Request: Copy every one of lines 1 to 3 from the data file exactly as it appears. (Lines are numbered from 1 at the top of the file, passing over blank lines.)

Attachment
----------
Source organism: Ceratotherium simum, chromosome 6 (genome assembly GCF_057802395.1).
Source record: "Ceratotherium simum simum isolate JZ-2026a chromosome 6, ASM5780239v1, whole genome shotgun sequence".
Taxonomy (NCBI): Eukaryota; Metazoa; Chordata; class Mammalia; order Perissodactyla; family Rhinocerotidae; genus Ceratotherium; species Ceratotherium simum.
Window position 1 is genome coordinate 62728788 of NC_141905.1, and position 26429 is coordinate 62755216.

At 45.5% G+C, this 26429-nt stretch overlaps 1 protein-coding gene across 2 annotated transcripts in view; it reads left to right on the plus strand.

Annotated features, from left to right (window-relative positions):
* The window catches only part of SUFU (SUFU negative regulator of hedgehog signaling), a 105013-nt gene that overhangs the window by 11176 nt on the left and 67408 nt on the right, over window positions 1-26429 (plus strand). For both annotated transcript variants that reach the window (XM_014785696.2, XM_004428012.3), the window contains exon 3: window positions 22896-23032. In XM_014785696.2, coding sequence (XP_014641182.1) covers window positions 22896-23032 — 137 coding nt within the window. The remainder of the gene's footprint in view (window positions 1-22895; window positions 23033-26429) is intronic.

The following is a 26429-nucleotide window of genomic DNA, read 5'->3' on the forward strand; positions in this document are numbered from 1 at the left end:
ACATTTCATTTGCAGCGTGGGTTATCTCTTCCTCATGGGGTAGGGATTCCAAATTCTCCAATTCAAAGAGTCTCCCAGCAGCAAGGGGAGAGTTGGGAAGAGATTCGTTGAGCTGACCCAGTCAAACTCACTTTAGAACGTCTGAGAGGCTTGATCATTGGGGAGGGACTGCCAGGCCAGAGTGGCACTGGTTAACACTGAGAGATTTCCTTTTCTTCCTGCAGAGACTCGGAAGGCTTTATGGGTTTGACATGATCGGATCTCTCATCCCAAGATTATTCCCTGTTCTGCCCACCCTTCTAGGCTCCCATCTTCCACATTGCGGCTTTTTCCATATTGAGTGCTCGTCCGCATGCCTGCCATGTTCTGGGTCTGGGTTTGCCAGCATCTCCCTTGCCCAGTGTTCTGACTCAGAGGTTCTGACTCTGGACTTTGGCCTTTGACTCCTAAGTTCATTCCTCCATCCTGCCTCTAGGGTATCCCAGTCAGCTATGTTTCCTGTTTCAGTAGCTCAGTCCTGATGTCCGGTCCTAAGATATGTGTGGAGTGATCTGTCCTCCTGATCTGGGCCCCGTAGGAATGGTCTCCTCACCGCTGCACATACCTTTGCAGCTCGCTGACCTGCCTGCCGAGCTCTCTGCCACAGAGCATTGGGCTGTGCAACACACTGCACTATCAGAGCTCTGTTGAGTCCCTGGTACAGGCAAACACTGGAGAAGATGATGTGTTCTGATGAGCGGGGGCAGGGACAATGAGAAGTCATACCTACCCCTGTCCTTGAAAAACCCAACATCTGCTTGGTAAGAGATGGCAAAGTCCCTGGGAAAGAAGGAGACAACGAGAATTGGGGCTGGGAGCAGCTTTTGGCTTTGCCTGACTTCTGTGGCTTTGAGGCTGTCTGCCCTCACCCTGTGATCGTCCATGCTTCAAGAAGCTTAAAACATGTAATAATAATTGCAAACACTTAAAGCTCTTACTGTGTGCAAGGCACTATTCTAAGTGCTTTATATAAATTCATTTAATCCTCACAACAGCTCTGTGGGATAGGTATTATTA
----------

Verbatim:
Source organism: Ceratotherium simum, chromosome 6 (genome assembly GCF_057802395.1).
Source record: "Ceratotherium simum simum isolate JZ-2026a chromosome 6, ASM5780239v1, whole genome shotgun sequence".
Taxonomy (NCBI): Eukaryota; Metazoa; Chordata; class Mammalia; order Perissodactyla; family Rhinocerotidae; genus Ceratotherium; species Ceratotherium simum.